(Taking care of Indoor Lilies and its other varieties)
Is it possible to grow Lilies indoors? Well, they may be more difficult than and as hard as growing tulips and daffodils but the good thing is, it can still be done! Yes, growing lilies indoors is possible.
Every one of us loves Lilies, and if not, well… Most of us do. With their large flashy blossoms, Lilies add a striking elegance your home and garden. Growing them indoors is popular for your home and offices.
By growing flower bulbs indoors, you get to enjoy the feeling of summertime during the dull and cold winter months. When the weather is warmer outdoors, the bulbs can also be transplanted to a garden box or just remain inside your house for blooming.
They will take a little extra care…by using a few extra growing techniques that you may or may not be familiar with, and with the proper care and attention, lilies can possibly be grown indoors. You may also see A beginner’s guide to a beautiful flower garden if you are a beginner.
(Species of Lilies that is easy and popular to grow as Houseplants.)
Many of us and even some gardeners don’t realize that there are various different types of lilies, which also have different needs and each bloom at a different time during the summer.
Planting a few bulbs of each kind of this plant will have lilies in bloom literally all summer long. While not all types of lilies are common in the flower trade, you sure will have your new favorite flower from this list (Or check out Indoor Lily Plant Types for more):
Asiatic lilies are the easiest ones to grow and care for beginning flower gardeners probably due to the high hybridization.
They have some of the largest blooms in the lily family, and are known for their range of colors, shapes, and patterns of the hybrids in this category.
Asiatic Lily flowers are mostly unscented with flowers that can be upward facing, horizontally held or drooping.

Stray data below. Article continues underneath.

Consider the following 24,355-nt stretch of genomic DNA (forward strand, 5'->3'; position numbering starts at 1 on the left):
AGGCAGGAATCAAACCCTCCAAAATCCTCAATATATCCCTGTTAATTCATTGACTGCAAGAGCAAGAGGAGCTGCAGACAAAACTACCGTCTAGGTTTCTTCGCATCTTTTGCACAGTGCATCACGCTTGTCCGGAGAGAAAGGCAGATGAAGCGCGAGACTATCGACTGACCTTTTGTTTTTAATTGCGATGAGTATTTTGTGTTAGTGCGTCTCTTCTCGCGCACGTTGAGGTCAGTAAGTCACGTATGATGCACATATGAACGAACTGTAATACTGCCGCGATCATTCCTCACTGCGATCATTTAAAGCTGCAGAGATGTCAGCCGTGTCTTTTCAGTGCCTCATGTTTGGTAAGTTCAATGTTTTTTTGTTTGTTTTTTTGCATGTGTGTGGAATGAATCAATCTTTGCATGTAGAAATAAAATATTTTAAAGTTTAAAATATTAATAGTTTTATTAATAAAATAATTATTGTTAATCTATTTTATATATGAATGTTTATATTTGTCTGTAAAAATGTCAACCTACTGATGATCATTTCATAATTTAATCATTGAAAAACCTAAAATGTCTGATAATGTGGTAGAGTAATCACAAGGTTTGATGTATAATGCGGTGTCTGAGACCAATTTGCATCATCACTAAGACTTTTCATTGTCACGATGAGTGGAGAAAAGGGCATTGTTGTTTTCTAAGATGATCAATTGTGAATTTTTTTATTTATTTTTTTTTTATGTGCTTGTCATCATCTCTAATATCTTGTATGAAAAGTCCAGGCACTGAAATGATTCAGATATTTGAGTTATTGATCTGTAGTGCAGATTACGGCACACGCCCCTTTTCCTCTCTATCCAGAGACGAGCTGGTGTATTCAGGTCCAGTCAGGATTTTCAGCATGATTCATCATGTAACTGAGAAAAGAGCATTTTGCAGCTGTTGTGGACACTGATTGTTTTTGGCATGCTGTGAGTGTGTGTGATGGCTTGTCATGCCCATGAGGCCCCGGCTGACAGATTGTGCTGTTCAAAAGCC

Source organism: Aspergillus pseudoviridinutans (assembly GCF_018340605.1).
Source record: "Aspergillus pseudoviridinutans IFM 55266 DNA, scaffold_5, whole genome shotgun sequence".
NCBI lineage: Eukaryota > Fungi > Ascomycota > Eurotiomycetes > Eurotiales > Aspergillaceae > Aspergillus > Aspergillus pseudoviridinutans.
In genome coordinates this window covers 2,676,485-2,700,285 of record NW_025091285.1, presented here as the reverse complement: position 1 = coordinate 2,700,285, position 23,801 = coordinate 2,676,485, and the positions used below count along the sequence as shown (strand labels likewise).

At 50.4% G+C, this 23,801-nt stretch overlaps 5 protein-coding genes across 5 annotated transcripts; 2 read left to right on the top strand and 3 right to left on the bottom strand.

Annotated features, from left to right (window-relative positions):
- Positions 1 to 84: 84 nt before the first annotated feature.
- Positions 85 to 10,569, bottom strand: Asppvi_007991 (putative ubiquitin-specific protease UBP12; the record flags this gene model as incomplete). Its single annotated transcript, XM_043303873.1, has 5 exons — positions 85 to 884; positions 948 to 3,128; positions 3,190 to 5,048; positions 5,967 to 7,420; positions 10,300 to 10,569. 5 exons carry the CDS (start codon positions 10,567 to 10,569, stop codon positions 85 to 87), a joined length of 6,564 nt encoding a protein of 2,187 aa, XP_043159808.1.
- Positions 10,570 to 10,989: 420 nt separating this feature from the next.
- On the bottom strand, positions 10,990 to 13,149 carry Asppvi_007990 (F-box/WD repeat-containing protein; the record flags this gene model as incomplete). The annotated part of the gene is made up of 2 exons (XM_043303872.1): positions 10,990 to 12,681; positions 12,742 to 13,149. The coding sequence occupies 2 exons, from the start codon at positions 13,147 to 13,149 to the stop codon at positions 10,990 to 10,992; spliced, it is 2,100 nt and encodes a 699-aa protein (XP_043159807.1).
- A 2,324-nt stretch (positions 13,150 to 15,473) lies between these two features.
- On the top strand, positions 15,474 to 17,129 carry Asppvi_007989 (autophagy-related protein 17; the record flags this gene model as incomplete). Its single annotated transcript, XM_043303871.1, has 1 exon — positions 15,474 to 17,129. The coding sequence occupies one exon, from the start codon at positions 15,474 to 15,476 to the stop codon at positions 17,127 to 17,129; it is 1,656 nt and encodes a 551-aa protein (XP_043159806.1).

There are as many different colors of Asiatic lily as there are in the rainbow, with the exception of true blue.
Many varieties have dark spots or contrasting “halos”, lending to their dramatic appeal.
Hummingbirds are particularly attracted to Red Velvet, Karen North and White Lace varieties.
Asiatic lily multiplies rapidly and is the earliest to bloom in the garden, in early summer and continuing into July.
Because they are ideal for growing in pots, Asiatic lilies are available pot-grown throughout the summer.
Oriental Lilies are not quite as easy to grow, but like Asiatic Lilies, they are one of the most popular ornamental varieties of lilies.
Oriental Lilies are the classic “late Bloomers”. They bloom after the Asiatic Lilies continuing the Lily parade in your garden well into the season.
They are known as the most flamboyant personalities with the Lily world.They have enormous blooms in soft colors that are often accented by freckles, stripes, or spots on the petals. They are characterized by their extremely large flowers, extraordinary fragrance, and gorgeous colors.
Oriental Lilies also thrive in cooler regions and can tolerate less than ideal soil conditions.Oriental lilies are much larger than their Asian counterpart and very fragrant, making them a popular addition to the cut flower garden. Many Oriental lilies may grow 3 to 6 feet in height, much taller than Asiatic lilies.
Also known as the Aurelian Lily, the Trumpet Lily is the most iconic Lily due to its huge trumpet shape flowers and their impressive height.
Trumpet lilies just like Oriental Lilies are also very fragrant, and can fill your house or garden with a beautiful scent.
They most likely bloom just after the Asiatic lilies and before the Oriental Lilies.
They are easy to grow and produce 12 – 15 flowers per stalk for an impressive long display and additional color to the perennial border, at a time where it is lacking.